It’s powerful to see a story of history and continuing a legacy despite lost time, faulty promises, and difficult choices explored with an all-woman cast as far too often the idea of legacy is framed in patriarchy.  Jules admirably takes Abasiama through the fire to heal, to feel, and to fix her family.  The narrative allows us to empathize and understand the struggle that comes with upholding family values versus cultivating a space to achieve personal dreams and happiness.

Her Portmanteau (and Sojourners) is written in a way that finds your soul, gently massaging it with humor, while leaving it with very real questions.  I’ve never felt a greater need to binge read nine stories and simultaneously study the story of my own family tree. I left changed. I left wrapped in the strength of my mom and my mom’s- mom’s sacrifice.  I left pensive and with seeds of future forgiveness planted.  I left changed.

For capturing our hearts with wit and with truth.  For putting Black women at the center of a poignant narrative.  For unapologetically telling a story you haven’t seen told and telling it in the way you want it to be told.

We thank you Mfoniso.  We thank you.

Have you seen the #duetplays? Sound off in the comments below![/vc_column_text][/vc_column][/vc_row]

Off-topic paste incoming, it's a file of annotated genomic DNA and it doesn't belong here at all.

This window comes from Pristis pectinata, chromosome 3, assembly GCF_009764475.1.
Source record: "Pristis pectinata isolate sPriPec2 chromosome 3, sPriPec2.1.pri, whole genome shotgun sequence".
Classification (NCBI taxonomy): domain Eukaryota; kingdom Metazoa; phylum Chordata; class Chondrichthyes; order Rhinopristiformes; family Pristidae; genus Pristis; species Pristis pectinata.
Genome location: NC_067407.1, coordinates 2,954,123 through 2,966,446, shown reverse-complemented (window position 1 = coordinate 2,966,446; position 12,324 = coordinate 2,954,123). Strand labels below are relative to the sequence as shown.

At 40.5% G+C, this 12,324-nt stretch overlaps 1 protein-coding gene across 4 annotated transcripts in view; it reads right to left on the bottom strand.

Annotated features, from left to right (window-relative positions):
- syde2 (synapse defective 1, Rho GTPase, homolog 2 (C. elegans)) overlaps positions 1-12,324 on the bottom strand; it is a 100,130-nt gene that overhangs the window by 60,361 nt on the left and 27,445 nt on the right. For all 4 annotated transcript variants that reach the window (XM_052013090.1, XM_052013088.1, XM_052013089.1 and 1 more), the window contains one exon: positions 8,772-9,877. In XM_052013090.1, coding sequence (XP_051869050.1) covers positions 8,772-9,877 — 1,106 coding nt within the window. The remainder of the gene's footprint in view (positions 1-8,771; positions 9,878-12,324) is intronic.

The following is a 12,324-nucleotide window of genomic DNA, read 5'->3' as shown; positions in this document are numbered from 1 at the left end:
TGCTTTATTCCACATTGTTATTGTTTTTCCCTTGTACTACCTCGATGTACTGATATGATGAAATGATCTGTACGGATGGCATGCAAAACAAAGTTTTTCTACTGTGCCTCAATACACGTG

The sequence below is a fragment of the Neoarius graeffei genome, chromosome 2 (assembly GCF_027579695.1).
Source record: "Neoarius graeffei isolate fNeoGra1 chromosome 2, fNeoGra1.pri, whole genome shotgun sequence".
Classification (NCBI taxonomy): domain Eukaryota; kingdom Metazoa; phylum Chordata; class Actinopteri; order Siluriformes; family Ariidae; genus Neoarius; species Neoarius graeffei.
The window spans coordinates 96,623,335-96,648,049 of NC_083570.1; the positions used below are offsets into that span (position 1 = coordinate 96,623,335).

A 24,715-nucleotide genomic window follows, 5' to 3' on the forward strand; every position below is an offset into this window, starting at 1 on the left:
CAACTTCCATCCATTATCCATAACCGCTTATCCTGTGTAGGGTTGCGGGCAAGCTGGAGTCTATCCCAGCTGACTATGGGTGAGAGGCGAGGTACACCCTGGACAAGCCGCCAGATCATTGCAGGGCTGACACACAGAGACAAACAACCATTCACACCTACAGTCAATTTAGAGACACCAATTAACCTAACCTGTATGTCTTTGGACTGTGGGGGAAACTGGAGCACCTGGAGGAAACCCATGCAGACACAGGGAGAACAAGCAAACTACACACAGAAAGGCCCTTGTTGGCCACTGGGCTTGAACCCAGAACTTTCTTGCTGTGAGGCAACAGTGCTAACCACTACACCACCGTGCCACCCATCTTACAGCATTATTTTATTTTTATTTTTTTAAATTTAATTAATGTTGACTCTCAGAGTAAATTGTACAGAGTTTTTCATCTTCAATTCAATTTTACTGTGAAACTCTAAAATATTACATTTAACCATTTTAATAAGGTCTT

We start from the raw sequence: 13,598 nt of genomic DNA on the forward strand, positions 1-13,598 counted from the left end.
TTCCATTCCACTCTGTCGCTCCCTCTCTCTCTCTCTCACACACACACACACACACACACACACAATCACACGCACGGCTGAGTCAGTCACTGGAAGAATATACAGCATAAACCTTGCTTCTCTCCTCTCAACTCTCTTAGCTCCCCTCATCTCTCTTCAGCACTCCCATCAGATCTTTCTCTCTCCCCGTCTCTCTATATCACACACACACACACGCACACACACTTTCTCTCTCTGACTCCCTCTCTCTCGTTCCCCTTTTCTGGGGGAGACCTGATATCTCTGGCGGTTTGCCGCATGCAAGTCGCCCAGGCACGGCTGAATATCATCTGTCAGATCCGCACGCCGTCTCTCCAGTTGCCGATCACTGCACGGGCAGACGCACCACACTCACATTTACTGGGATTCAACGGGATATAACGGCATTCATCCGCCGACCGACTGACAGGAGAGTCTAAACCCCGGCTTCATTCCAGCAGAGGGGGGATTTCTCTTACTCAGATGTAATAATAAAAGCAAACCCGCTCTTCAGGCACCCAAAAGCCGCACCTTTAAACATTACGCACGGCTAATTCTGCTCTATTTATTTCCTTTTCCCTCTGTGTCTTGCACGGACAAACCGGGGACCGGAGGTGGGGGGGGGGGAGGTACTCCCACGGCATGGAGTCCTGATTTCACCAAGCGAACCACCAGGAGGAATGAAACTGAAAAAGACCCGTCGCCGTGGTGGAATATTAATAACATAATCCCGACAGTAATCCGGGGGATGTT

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A Must See

Our Story in 2 Plays for 1 Price: Mfoniso Udofia’s Sojourners & Her Portmanteau

Jerrica White



Last winter, we reported on Sojourners by playwright Mfoniso Udofia, a new play about a Nigerian family who has come to America with the goal of earning a college education, starting a family, and returning to Nigeria. But not without the twists and turns that come along with every plan that seems straightforward.

Image result for Sojourners and Her Portmanteau

Thanks to New York Theatre Workshop, we get to relive this moment and continue the dialogue, decades later, with Her Portmanteau. Performed in repertory, these two chapters of Udofia’s sweeping, nine-part saga, The Ufot Cycle, chronicle the triumphs and losses of the tenacious matriarch of a Nigerian family.

Ed Sylvanus Iskandar directs the two-part story in association with The Playwrights Realm, who premiered Sojourners last winter in a limited engagement world premiere production. Her Portmanteau also received the 2016 Edgerton Foundation New Play Award grant.

The cast includes Jenny JulesLakisha Michelle MayAdepero OduyeChinasa OgbuaguHubert Point-Du Jour, and Chinaza Uche.

As if that wasn’t enough to get excited about, we have an exclusive deal for our Broadway Black readers!

Our Story in 2 Plays for 1 Price!

Yes. That’s two shows for one price! The discount code BWYBLACK will take 50% off tickets to ANY performance(s) if purchased by May 15th! 

Go ahead and grab your tickets. We have ours!

Sojourners and Her Portmanteau plays at NYTW until June 4th.

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Twitter: @BroadwayBlack